But the memory came back during desperate time in his life, after he had received one bit of bad news after another. His health was failing and his world seemed smaller and smaller. Doctors recommended he not stand for long periods. Then he was told not to drive. He could not walk too much, or climb stairs. He had to stop riding the BMX bike that he regarded as his friend.
It seemed the only times he got out of the house were for medical appointments--and those were not happy occasions. Meanwhile, he faced a long wait for equipment that would help.
"I was just stuck. Stuck. There was no way I could find a way outside at all," he said. But as he remembered watching the people working on wheelchairs at the Utah Assistive Technology Program's lab, he wondered if they could help him find a solution.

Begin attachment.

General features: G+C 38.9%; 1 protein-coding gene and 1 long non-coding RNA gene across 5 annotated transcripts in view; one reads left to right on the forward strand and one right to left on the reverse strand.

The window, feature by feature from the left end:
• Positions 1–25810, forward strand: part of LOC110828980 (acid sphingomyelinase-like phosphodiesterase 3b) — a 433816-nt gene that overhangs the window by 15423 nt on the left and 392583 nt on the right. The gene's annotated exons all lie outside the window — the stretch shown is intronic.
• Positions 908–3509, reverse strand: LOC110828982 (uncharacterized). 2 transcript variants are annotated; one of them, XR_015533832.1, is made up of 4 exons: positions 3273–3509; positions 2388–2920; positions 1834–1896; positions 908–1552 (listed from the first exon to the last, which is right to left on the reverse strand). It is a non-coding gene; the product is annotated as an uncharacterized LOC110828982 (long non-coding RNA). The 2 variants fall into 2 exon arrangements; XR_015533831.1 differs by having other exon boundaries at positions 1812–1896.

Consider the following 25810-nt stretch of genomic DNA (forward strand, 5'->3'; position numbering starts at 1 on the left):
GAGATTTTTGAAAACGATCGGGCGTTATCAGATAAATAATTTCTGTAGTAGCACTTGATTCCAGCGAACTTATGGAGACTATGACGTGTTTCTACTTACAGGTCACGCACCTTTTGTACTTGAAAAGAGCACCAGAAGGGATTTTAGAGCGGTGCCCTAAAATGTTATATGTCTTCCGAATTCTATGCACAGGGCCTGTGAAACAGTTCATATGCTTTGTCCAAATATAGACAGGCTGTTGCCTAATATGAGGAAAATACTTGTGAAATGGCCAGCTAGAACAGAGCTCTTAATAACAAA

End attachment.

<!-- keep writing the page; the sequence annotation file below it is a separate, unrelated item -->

"He came in and explained his situation," said Clay Christensen, who coordinates the UATP lab in Logan. He showed Montour some scooters the program had available.
Montour is using one on loan. And now, as he puts it, he is free.
He can go to the library, the Senior Citizens' Center. He shops at the grocery store, and the former chore feels like a privilege. He's been to the Logan zoo with Common Ground in Logan. He even tosses bread to the duck he's been looking out for--the one who is always at the end of the line, getting picked on by the others.
Recently, he made the trip back to UATP's lab, to tell Christensen how his life had changed. He agreed to share his story.
"If another person can find what I've found... for me it was a reprieve from the destinies that were isolating me," he said.